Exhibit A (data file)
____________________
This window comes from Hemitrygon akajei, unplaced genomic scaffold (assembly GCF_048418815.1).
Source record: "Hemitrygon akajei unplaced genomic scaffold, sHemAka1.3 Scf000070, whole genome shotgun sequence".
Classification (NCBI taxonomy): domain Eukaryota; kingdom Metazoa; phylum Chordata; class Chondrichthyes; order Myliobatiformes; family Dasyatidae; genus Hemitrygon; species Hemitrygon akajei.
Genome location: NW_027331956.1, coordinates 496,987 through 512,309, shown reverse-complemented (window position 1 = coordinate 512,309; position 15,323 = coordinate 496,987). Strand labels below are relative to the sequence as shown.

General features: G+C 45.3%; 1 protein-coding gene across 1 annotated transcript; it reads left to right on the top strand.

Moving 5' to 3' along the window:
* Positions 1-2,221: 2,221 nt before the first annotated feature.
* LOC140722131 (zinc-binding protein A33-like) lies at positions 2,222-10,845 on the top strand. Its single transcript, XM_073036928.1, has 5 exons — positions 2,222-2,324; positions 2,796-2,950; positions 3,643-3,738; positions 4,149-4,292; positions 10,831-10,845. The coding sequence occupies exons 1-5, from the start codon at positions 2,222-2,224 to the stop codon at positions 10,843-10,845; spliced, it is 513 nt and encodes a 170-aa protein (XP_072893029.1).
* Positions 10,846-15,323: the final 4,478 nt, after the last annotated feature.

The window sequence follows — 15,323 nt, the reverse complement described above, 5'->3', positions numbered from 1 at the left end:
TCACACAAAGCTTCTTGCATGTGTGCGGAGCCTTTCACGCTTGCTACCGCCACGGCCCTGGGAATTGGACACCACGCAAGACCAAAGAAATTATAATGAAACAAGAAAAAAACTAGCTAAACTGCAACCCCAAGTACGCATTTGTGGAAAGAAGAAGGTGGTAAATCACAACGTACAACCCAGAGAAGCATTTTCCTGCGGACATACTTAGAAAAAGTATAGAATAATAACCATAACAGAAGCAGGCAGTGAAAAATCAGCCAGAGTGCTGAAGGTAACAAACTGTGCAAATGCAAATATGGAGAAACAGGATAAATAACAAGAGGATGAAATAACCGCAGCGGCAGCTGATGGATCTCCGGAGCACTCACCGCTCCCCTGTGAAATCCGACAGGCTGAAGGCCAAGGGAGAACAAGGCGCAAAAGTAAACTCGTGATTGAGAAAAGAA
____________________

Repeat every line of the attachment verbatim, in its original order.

This window comes from Hemitrygon akajei, unplaced genomic scaffold (assembly GCF_048418815.1).
Source record: "Hemitrygon akajei unplaced genomic scaffold, sHemAka1.3 Scf000070, whole genome shotgun sequence".
Classification (NCBI taxonomy): domain Eukaryota; kingdom Metazoa; phylum Chordata; class Chondrichthyes; order Myliobatiformes; family Dasyatidae; genus Hemitrygon; species Hemitrygon akajei.
Genome location: NW_027331956.1, coordinates 496,987 through 512,309, shown reverse-complemented (window position 1 = coordinate 512,309; position 15,323 = coordinate 496,987). Strand labels below are relative to the sequence as shown.

General features: G+C 45.3%; 1 protein-coding gene across 1 annotated transcript; it reads left to right on the top strand.

Moving 5' to 3' along the window:
* Positions 1-2,221: 2,221 nt before the first annotated feature.
* LOC140722131 (zinc-binding protein A33-like) lies at positions 2,222-10,845 on the top strand. Its single transcript, XM_073036928.1, has 5 exons — positions 2,222-2,324; positions 2,796-2,950; positions 3,643-3,738; positions 4,149-4,292; positions 10,831-10,845. The coding sequence occupies exons 1-5, from the start codon at positions 2,222-2,224 to the stop codon at positions 10,843-10,845; spliced, it is 513 nt and encodes a 170-aa protein (XP_072893029.1).
* Positions 10,846-15,323: the final 4,478 nt, after the last annotated feature.

The window sequence follows — 15,323 nt, the reverse complement described above, 5'->3', positions numbered from 1 at the left end:
TCACACAAAGCTTCTTGCATGTGTGCGGAGCCTTTCACGCTTGCTACCGCCACGGCCCTGGGAATTGGACACCACGCAAGACCAAAGAAATTATAATGAAACAAGAAAAAAACTAGCTAAACTGCAACCCCAAGTACGCATTTGTGGAAAGAAGAAGGTGGTAAATCACAACGTACAACCCAGAGAAGCATTTTCCTGCGGACATACTTAGAAAAAGTATAGAATAATAACCATAACAGAAGCAGGCAGTGAAAAATCAGCCAGAGTGCTGAAGGTAACAAACTGTGCAAATGCAAATATGGAGAAACAGGATAAATAACAAGAGGATGAAATAACCGCAGCGGCAGCTGATGGATCTCCGGAGCACTCACCGCTCCCCTGTGAAATCCGACAGGCTGAAGGCCAAGGGAGAACAAGGCGCAAAAGTAAACTCGTGATTGAGAAAAGAA